Every Ribbon Counts
When I was growing up, my mother made me keep all the ribbons I ever won. From school field days to my first major show, she would put everything I won in a box to keep. As I got a little older and started showing more, she made me put them up myself in boxes, and eventually graduated up to plastic tubs. When I was younger, I never really understood why my mom made me keep all those ribbons. The older I got, the more the reasons became clearer to me.
The first time I ever exhibited at a major show, I was dead last. I had a heifer named Freckles that I loved. Even though we kept her as a cow for year, she was never a show heifer. When we took her to State Fair of Texas,she placed last there, too. But, I didn’t care because I got to show my heifer and I loved it every minute. My mom told me we would keep this ribbon and put it up when we got home. Being so young, I was excited beyond belief.
Each ribbon I received taught me a lesson and it was something my mother only knew at the time.
Participation ribbons are handed out at many shows, especially larger events. When you’re young and just starting out, you’re excited to get anything! You really don’t understand what the ribbon means. As you get olde, you cringe when all you get a participation ribbon. You want that blue ribbon and eventually purple banner.
The participation ribbon has significant meanings. For the younger exhibitors, you need to show them that their efforts were worth something. Taking all the time needed to prepare to get into that show ring means something. This is a sign of hope and encouragement.
When you get older, participant ribbons shouldn’t make you cringe. They should be a reminder that being knocked down does not mean you are out. It’s a reminder that staying on top is something you have to constantly work for each day. This should drive everyone to do better. It should be a catalyst to do better on the highway of life.
Nothing represents being at the top of your game like a blue ribbon. Across the country, blue ribbons represent being number one. This is a hard task for many, and some never achieve this great feat. Getting out of class at a competition can be one of the toughest events in your day. That is one of the reasons that class winners receive a blue ribbon.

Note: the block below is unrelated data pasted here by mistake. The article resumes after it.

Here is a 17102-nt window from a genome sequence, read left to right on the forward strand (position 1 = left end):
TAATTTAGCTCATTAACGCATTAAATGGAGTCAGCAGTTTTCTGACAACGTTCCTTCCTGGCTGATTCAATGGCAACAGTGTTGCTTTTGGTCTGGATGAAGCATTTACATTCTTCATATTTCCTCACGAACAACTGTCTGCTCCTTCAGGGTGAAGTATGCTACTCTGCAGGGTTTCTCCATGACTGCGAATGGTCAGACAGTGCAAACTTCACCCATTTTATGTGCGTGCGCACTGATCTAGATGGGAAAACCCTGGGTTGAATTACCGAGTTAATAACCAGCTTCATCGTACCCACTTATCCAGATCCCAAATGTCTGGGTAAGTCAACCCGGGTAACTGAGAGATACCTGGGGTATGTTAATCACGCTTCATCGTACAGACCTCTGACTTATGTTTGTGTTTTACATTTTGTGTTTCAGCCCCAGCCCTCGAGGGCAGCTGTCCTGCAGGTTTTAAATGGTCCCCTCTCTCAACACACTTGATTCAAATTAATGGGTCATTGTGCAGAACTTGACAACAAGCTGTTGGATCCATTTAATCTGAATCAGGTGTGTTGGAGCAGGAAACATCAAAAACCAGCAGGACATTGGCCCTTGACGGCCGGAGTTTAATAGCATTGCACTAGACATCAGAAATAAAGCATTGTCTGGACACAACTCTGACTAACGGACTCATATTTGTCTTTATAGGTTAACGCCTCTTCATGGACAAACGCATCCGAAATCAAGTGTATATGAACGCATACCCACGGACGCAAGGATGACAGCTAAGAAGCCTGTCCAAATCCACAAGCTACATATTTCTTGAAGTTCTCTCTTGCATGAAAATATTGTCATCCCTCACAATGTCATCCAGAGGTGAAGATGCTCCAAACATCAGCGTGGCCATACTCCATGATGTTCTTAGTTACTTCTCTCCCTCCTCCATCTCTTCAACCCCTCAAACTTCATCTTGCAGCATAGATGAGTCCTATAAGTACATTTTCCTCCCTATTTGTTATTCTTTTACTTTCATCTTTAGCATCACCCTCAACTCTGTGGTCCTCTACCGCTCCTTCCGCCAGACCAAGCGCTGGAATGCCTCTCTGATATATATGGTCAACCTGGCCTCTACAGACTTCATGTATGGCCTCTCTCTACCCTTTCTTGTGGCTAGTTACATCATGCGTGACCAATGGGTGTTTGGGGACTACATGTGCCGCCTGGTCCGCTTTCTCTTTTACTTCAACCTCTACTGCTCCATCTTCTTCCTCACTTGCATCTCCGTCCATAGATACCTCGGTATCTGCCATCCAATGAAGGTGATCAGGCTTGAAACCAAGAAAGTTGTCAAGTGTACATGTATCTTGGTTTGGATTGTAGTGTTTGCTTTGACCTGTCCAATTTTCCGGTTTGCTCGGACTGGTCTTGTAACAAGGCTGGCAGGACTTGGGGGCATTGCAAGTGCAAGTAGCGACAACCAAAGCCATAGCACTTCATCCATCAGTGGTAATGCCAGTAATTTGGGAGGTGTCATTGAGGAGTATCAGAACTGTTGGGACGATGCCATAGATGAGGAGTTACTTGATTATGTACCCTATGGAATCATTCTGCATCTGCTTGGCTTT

Blue ribbons are what people strive for in contests. Sometimes when you are second or third in a class, you don’t always mind those placing when you see what that first-place animal does at the next level of competition. Blue ribbons are important as they are a goal to set and strive for in life. It also is a reminder staying on top will take more hard work.
Even though banners are not ribbons, they are something everyone keeps. These are the most special awards in the livestock industry. I remember the first time I saw the huge banners hung over the champion steers in Houston. I knew that I one day wanted one. Now I never had champion steer in Houston. While did accumulate many other banners, trophies and buckles, this type of success for this was not overnight. Keeping the banners seems so much easier than keeping the participation ribbons. We always want to remember the successes in life and not the times when we lost.
The older I got, the more I understood my mother keeping all the ribbons. Looking back on the winning is always great. There is more to it though and it’s the life lessons. When you open those old boxes and look back on the times you had at those shows, you don’t always remember why you placed third. What you do remember is who was there with you. What you remember is the good times you had at a show or event.
Now that the ribbons are tucked away, and the banners are fading, look back on those times and bring back the best memories. It should also remind you of one of life’s key lessons. Success is a perpetual motion. You must always remember where you were, while continually looking forward.
“Character cannot be developed in ease and quiet. Only through experience of trial and suffering can the soul be strengthened, ambition inspired, and success achieved.” ~Helen Keller